Our topic this Summer Session is Back to School, and today we bring you an article from our arts-advice column Help Desk about that very thing. Here, Bean Gilsdorf outlines her best advice for getting the most out of an arts program, particularly as an undergraduate, and how to jumpstart personal development as an artist—whether you practice as a student, professionally, or independently. This article was originally published on August 20, 2012.

Barry McGee, Untitled #29, 2002. Paint (mixed media) on wood panels, 96 x 144 inches

Barry McGee, Untitled #29, 2002. Paint (mixed media) on wood panels, 96 x 144 inches.

I am currently attending art school (RISD) on the east coast to receive a BFA in painting. I will be a junior this coming year and feel that things have really started to pick up. The first half of my undergraduate education has gone fairly well. Foundation year was rigorous and last year I explored a lot within my own work. I have multiple on campus jobs and am beginning to feel good about my contact and personal relationships with the faculty. Besides my own personal goals to read a lot and really hit the ground running in the studio, I was wondering if you had any advice on what I can do to make the most out of my remaining two years in undergrad? Specific class topics? Outside experiences? Maybe taking advantage of the close vicinity to Boston and New York? Any advice would be great.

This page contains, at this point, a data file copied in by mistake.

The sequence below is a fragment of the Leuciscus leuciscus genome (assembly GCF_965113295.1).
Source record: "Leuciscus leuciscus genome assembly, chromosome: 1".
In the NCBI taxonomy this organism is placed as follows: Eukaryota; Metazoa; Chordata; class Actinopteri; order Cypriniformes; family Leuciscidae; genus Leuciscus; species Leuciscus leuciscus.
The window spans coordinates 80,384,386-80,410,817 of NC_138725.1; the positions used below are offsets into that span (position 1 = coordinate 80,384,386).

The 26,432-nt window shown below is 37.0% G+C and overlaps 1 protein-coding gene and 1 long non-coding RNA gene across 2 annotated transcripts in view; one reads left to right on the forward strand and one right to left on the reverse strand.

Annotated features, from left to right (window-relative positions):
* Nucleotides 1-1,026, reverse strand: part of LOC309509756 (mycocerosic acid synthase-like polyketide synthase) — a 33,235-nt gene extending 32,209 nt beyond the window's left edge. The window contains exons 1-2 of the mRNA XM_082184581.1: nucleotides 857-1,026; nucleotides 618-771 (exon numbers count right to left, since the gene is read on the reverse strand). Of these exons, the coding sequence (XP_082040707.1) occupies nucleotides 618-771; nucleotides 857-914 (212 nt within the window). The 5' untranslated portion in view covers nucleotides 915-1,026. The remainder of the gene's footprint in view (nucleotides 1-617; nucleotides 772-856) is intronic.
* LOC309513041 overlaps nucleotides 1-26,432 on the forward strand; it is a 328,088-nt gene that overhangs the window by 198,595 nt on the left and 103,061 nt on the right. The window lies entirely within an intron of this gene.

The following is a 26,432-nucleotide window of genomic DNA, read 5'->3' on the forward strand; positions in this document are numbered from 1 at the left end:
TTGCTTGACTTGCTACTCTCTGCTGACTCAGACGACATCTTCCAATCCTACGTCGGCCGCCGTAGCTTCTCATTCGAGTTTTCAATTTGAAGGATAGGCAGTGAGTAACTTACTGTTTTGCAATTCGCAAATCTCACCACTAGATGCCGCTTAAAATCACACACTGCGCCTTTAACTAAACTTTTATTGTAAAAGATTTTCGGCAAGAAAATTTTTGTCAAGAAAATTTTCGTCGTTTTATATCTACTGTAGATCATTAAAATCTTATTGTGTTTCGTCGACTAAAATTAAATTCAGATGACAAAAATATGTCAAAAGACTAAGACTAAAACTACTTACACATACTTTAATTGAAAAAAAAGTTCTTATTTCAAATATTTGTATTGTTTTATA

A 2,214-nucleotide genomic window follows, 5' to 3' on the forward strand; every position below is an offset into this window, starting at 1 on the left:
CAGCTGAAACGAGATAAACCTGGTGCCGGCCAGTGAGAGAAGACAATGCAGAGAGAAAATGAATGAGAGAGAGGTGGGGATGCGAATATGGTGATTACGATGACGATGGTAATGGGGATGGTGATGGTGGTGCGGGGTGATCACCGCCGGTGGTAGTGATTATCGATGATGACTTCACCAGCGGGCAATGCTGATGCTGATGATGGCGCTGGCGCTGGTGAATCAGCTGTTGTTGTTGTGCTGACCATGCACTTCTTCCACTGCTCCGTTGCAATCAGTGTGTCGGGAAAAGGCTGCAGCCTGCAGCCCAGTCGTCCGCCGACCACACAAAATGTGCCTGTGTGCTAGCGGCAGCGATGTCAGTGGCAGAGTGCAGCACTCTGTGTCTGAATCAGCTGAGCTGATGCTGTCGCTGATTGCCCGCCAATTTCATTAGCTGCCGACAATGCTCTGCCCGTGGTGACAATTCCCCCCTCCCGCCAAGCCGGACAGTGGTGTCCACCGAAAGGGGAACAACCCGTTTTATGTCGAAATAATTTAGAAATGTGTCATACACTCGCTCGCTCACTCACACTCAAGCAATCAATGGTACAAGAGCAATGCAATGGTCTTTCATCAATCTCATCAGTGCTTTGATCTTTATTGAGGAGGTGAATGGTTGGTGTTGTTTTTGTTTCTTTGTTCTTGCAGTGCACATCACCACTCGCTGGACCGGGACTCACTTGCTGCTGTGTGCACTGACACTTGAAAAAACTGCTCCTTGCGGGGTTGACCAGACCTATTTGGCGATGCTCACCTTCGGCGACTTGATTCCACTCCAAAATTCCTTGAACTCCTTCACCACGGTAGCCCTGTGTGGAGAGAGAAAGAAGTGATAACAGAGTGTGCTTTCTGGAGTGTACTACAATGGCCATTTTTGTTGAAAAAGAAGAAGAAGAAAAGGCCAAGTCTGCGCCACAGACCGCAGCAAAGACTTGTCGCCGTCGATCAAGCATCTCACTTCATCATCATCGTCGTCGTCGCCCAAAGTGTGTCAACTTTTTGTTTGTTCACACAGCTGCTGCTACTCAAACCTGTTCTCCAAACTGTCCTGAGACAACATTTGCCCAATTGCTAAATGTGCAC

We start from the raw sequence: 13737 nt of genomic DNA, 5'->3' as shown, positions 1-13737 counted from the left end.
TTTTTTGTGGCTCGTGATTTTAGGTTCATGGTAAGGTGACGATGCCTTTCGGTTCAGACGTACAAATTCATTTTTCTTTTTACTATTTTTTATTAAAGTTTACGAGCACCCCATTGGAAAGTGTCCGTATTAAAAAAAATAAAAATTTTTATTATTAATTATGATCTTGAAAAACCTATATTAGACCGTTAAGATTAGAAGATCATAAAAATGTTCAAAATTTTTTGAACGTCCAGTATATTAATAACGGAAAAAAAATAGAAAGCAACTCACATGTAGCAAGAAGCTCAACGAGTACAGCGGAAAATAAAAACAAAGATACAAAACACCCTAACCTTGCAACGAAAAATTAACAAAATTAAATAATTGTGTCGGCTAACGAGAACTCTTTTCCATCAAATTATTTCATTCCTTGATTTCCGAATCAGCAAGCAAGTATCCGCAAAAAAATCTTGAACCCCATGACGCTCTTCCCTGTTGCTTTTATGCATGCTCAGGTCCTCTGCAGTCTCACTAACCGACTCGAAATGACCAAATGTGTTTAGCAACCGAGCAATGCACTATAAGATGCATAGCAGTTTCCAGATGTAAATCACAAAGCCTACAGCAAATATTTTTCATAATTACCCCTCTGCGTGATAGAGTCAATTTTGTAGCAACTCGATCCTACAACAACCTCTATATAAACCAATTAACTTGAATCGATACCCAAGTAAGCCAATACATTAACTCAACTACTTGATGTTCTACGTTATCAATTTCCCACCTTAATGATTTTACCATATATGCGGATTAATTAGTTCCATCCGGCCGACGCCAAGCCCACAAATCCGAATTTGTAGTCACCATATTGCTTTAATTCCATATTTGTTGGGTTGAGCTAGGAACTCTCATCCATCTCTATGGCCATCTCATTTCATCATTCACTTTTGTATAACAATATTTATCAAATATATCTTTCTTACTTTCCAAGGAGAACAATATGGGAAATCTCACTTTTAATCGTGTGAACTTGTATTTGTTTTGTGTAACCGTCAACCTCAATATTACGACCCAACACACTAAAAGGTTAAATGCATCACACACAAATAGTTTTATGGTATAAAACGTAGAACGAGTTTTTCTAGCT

I’m glad to hear that you feel good about how things are going in general. Art school can be tough and competitive, but it sounds like you’re on an even keel and ready to work on your next steps. It’s been a long time now since I was an undergrad, but in order to answer your question I spent some time thinking about the beneficial things I did—and the things I wish I had done—when I was in school. Below are some ideas for you to consider, divided into the three categories of career, artwork, and personal development.

Career: I like that you have on-campus jobs and are cultivating good relationships with faculty. When you graduate, you’re going to run into a lot of people who will say, “Oh, you went to RISD? Do you know Professor X?” and it may be helpful if you’re able to say, “Yes.” Make sure that you get at least a little face time with all of the people in your own department.

Also, spend some time talking to teachers in other departments, because it’s easy to become conceptually isolated in the echo chamber of a particular department. You can figure out which people you want to contact by listening carefully when your friends discuss their classes and instructors. Who is a good teacher? Who gives good feedback? Who is friendly and generous? You want these people in your life, if for no other reason than they will create good energy and positive vibes for your practice (and I can say that with a straight face, because I live in California). If you hear of someone really phenomenal, ask for a studio visit. Inviting people from other departments to your studio will expand your understanding and your practice, which will serve you well after graduation. After all, there are no media-specific departments in real life. When you’re done with school you’re going to have to contend with the entirety of contemporary art, not just contemporary painting.

Read the full article here.